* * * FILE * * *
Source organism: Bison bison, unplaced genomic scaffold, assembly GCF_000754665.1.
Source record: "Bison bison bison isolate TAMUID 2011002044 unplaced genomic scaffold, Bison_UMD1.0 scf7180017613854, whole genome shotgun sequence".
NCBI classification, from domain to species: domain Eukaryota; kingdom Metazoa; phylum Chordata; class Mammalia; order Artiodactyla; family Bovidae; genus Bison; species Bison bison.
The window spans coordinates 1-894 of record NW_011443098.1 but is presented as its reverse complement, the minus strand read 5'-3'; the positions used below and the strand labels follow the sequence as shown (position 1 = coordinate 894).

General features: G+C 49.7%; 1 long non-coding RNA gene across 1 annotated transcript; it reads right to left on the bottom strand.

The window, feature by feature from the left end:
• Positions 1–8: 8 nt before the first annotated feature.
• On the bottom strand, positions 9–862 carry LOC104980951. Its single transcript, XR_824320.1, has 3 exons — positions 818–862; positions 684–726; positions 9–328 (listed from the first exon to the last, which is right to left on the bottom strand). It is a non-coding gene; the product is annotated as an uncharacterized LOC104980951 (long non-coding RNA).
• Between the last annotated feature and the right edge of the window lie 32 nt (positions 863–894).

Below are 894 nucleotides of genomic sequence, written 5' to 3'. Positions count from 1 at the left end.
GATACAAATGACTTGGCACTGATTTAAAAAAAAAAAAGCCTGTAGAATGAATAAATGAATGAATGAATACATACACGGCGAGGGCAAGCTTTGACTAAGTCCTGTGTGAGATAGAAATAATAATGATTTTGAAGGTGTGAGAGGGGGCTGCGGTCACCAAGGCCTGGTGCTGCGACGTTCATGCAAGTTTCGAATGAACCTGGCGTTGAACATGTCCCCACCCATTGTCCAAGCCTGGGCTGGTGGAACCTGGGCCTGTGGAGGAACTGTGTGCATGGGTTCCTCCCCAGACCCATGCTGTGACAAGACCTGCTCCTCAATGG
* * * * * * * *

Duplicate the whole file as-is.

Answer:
Source organism: Bison bison, unplaced genomic scaffold, assembly GCF_000754665.1.
Source record: "Bison bison bison isolate TAMUID 2011002044 unplaced genomic scaffold, Bison_UMD1.0 scf7180017613854, whole genome shotgun sequence".
NCBI classification, from domain to species: domain Eukaryota; kingdom Metazoa; phylum Chordata; class Mammalia; order Artiodactyla; family Bovidae; genus Bison; species Bison bison.
The window spans coordinates 1-894 of record NW_011443098.1 but is presented as its reverse complement, the minus strand read 5'-3'; the positions used below and the strand labels follow the sequence as shown (position 1 = coordinate 894).

General features: G+C 49.7%; 1 long non-coding RNA gene across 1 annotated transcript; it reads right to left on the bottom strand.

The window, feature by feature from the left end:
• Positions 1–8: 8 nt before the first annotated feature.
• On the bottom strand, positions 9–862 carry LOC104980951. Its single transcript, XR_824320.1, has 3 exons — positions 818–862; positions 684–726; positions 9–328 (listed from the first exon to the last, which is right to left on the bottom strand). It is a non-coding gene; the product is annotated as an uncharacterized LOC104980951 (long non-coding RNA).
• Between the last annotated feature and the right edge of the window lie 32 nt (positions 863–894).

Below are 894 nucleotides of genomic sequence, written 5' to 3'. Positions count from 1 at the left end.
GATACAAATGACTTGGCACTGATTTAAAAAAAAAAAAGCCTGTAGAATGAATAAATGAATGAATGAATACATACACGGCGAGGGCAAGCTTTGACTAAGTCCTGTGTGAGATAGAAATAATAATGATTTTGAAGGTGTGAGAGGGGGCTGCGGTCACCAAGGCCTGGTGCTGCGACGTTCATGCAAGTTTCGAATGAACCTGGCGTTGAACATGTCCCCACCCATTGTCCAAGCCTGGGCTGGTGGAACCTGGGCCTGTGGAGGAACTGTGTGCATGGGTTCCTCCCCAGACCCATGCTGTGACAAGACCTGCTCCTCAATGG